In light of this decision, it is advisable for prospective business owners to conduct proper due diligence before deciding on their business name. Simple and cost-effective measures such as conducting a name search at the business or company registry, a domain name search or at the very least a search on Google may avert any unnecessary legal proceedings that may result in the cancellation of the business name, the publication of apology notices to the public, the changing of marketing materials and the loss of any goodwill built under the infringing name.
Mr Wong Chee Wai, Mr Eugene Ee and I acted as counsel for SkyWorld at the High Court and the Court of Appeal.
Write-up contributed by Teo Bong Kwang and Eugene Ee
保罗在亚基帕王等人面前，滔滔雄辩，包括阐述了他归信耶稣的经历，以及它所信的福音。当时在场还有总督非斯都。他听了保罗的辩护，非常生气，大声的说：“保罗，你疯了！你的学问太大，反使你疯了！” 保罗很平静的回答：“非斯都大人，我不是疯了，我说的乃是真实和清醒的话。” （参<使徒行传>第26章）参看英文《圣经》就更加清楚：“I am not mad, most noble Festus，but speak the words of truth and reason” (NKJV)。
On 9 April 2019 the Malaysian Parliament tabled a new, totally revamped Trademarks Bill 2019 for its first reading. The proposed bill could bring about significant changes to the existing regime for trademark protection and enforcement in Malaysia. It will replace the Trade Marks Act 1976 and, among other things, seeks to put in place the necessary and long-overdue legislative framework for Malaysia’s accession to the Madrid Protocol. On top of this, the bill will introduce new provisions with regard to:
the protection of non-traditional marks;
an express provision for the securitisation of registered mark;
enhanced statutory protection for registered marks; and
improved enforcement mechanisms against counterfeit goods.
1. Accession to the Madrid Protocol
The bill contains express provisions to pave the way for Malaysia’s imminent accession to the Madrid Protocol. In this regard, it seeks to empower the Minister of Domestic Trade and Consumer Affairs to prescribe the relevant regulations that will enable Malaysia to full its international obligations under the protocol. The regulations would govern matters relating to the applications for the international registration of marks and the protection accorded to such registrations, among other things.
2. New definition of ‘trademark’ and recognition of non-traditional marks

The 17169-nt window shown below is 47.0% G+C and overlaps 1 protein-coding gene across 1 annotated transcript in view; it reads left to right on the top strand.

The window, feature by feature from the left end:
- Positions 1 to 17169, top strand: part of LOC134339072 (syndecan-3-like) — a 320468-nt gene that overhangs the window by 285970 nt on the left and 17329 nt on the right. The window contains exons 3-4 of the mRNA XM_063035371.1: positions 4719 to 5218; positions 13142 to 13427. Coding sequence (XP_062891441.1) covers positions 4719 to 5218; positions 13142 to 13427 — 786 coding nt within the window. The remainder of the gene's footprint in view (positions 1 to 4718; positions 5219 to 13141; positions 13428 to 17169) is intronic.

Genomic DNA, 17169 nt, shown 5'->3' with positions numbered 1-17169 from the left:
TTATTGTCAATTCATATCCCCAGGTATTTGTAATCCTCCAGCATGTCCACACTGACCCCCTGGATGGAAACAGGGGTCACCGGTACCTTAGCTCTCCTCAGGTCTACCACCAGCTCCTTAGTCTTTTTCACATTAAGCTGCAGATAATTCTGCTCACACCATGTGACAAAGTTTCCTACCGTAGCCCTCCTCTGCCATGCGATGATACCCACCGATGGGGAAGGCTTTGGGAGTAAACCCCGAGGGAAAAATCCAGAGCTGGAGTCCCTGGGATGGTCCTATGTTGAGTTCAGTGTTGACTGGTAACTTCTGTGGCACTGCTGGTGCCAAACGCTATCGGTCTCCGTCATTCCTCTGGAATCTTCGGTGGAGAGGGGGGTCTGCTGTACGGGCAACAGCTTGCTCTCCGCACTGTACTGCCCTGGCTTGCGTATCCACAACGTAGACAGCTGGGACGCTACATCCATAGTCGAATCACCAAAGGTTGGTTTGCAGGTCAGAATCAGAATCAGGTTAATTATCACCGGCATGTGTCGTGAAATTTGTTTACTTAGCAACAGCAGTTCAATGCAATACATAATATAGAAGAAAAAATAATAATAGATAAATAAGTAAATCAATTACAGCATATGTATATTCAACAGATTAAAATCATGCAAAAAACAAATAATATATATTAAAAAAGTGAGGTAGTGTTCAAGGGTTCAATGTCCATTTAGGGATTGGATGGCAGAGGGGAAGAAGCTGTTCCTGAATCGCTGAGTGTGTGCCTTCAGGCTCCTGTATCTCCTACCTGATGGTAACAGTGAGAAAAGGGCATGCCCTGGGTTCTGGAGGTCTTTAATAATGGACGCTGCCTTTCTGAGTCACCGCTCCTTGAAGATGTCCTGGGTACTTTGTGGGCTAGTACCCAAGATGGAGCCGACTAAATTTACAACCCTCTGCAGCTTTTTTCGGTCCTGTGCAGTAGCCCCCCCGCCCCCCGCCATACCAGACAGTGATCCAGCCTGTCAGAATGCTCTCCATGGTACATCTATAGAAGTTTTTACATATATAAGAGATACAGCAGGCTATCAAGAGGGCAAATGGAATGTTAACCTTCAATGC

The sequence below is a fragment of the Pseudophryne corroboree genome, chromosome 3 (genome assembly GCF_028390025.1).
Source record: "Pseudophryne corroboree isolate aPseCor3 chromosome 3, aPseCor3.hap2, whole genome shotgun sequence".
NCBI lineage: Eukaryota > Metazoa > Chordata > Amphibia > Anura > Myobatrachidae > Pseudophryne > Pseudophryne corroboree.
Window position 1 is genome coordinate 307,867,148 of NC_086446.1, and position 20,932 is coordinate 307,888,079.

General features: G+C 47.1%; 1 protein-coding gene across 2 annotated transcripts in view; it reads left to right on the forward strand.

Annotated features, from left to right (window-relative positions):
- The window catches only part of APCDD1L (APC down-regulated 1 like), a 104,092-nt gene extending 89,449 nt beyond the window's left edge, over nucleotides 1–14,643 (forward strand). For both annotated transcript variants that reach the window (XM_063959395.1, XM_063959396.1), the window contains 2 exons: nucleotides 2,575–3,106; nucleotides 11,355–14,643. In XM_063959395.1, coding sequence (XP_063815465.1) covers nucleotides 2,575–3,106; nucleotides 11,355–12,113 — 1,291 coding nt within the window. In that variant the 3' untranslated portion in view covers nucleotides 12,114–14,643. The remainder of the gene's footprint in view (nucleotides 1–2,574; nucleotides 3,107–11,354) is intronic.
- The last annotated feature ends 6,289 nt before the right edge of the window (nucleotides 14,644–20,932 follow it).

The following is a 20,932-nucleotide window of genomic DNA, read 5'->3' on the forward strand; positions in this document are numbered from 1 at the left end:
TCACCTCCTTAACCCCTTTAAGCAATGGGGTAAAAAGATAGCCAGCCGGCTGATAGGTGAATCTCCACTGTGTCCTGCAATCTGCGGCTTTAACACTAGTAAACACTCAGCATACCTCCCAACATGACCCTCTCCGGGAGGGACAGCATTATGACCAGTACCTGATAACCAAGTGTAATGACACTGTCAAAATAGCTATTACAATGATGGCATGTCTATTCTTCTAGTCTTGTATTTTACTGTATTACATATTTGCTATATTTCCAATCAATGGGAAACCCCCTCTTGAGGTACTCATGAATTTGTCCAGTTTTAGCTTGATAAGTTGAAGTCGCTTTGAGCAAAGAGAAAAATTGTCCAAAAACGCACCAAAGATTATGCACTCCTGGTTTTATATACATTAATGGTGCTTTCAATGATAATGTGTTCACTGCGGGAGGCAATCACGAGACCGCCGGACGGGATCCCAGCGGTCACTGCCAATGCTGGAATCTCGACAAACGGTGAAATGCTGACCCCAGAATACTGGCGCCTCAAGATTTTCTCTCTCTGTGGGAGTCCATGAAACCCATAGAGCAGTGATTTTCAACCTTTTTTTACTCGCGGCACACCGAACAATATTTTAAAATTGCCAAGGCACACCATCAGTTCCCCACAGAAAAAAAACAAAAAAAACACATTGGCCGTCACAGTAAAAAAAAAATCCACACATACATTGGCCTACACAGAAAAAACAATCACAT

One of the significant changes proposed by the bill is the new definition of ‘trademark’, removing the definition promulgated by the UK Trademarks Act 1938. The term ‘trade mark’ is now spelled as ‘trademark’ and its definition has been updated to be in line with the modern definition of the word as found in the UK Trademarks Act 1994. A ‘trademark’ is defined as “any sign capable of being represented graphically which is capable of distinguishing goods or services of one undertaking from those of other undertakings (Section 3(1)). And ‘sign’ is widely defined to include the following new items:
shape of goods or their packaging;
sequence of motion.
This brings about a significant yet welcome change in trademark practice, as the bill expressly recognises and accordingly grants protection to non-traditional trademarks in keeping with new developments. Owners of such non-traditional marks will soon be able to register them under the new legislation.
3. Trademarks as personal or moveable property and the securitisation thereof
With the objective of further developing a knowledge-based economy and to facilitate the creation of a viable ecosystem for IP trading, the Malaysian Parliament will introduce a new Part IX, which recognises trademark rights as a subject for securitisation. Pursuant to the provisions in this new part, a registered mark will be treated as personal or moveable property and “may be subject of a security interest in the same way as other personal and movable property” (Section 62). Charges may be placed on registered marks, in the same manner as personal or moveable property (Section 64(5)). As a result, the owner of a registered mark will be able to tap into its value and pledge it as a form of security or collateral in any financing arrangement. This would create an added incentive for owners to register their marks, aside from the usual rights accrued from the trademark’s registration.
4. Strengthened statutory relief and remedies for trademark infringement
The bill has also codified the remedies that are ordinarily awarded to successful claimants in an infringement action. These include damages, account of profits, injunctions (including interim injunctions) and mandatory orders. The bill empowers the courts to grant damages to the claimant, as well as to compel the defendant to provide an account of the profits made in cases of flagrant counterfeiting. This is not currently the case, as successful claimants are still required to elect which of the two heads of damages they wish to claim based on common law principles. The courts will also be empowered to grant mandatory orders against defendants, including handing down an order to erase the defendant’s offending sign and the delivery or disposal of the infringing goods, material or articles. With regard to civil actions against counterfeiters, the courts will be given the discretion to grant additional damages to the claimant depending on the flagrancy of the infringement, the benefit gained by the counterfeiter, the need to punish such counterfeiters and other relevant considerations. The bill will also provide relief to any person who is subjected to groundless threats of infringement proceedings. In the circumstances, a claimant may claim for a declaration that the threats are unjustified, an injunction to prevent the threat from continuing and damages for the loss suffered.